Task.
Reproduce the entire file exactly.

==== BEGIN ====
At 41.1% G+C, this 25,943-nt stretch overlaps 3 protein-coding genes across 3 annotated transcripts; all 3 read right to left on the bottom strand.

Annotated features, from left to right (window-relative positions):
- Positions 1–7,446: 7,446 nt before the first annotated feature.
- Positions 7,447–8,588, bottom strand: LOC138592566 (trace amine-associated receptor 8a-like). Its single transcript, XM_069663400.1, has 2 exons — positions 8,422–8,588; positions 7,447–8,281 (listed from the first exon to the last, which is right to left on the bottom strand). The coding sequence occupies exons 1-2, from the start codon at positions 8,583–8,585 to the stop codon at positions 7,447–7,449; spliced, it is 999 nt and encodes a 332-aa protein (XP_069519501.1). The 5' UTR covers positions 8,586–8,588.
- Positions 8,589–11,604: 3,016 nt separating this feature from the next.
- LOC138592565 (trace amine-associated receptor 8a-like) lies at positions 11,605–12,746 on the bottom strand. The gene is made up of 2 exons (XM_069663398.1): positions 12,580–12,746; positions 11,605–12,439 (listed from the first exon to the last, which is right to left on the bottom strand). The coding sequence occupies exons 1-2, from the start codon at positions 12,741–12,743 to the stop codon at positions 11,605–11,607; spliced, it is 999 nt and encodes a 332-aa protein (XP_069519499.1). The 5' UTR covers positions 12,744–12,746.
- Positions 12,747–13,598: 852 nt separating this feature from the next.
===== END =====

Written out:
At 41.1% G+C, this 25,943-nt stretch overlaps 3 protein-coding genes across 3 annotated transcripts; all 3 read right to left on the bottom strand.

Annotated features, from left to right (window-relative positions):
- Positions 1–7,446: 7,446 nt before the first annotated feature.
- Positions 7,447–8,588, bottom strand: LOC138592566 (trace amine-associated receptor 8a-like). Its single transcript, XM_069663400.1, has 2 exons — positions 8,422–8,588; positions 7,447–8,281 (listed from the first exon to the last, which is right to left on the bottom strand). The coding sequence occupies exons 1-2, from the start codon at positions 8,583–8,585 to the stop codon at positions 7,447–7,449; spliced, it is 999 nt and encodes a 332-aa protein (XP_069519501.1). The 5' UTR covers positions 8,586–8,588.
- Positions 8,589–11,604: 3,016 nt separating this feature from the next.
- LOC138592565 (trace amine-associated receptor 8a-like) lies at positions 11,605–12,746 on the bottom strand. The gene is made up of 2 exons (XM_069663398.1): positions 12,580–12,746; positions 11,605–12,439 (listed from the first exon to the last, which is right to left on the bottom strand). The coding sequence occupies exons 1-2, from the start codon at positions 12,741–12,743 to the stop codon at positions 11,605–11,607; spliced, it is 999 nt and encodes a 332-aa protein (XP_069519499.1). The 5' UTR covers positions 12,744–12,746.
- Positions 12,747–13,598: 852 nt separating this feature from the next.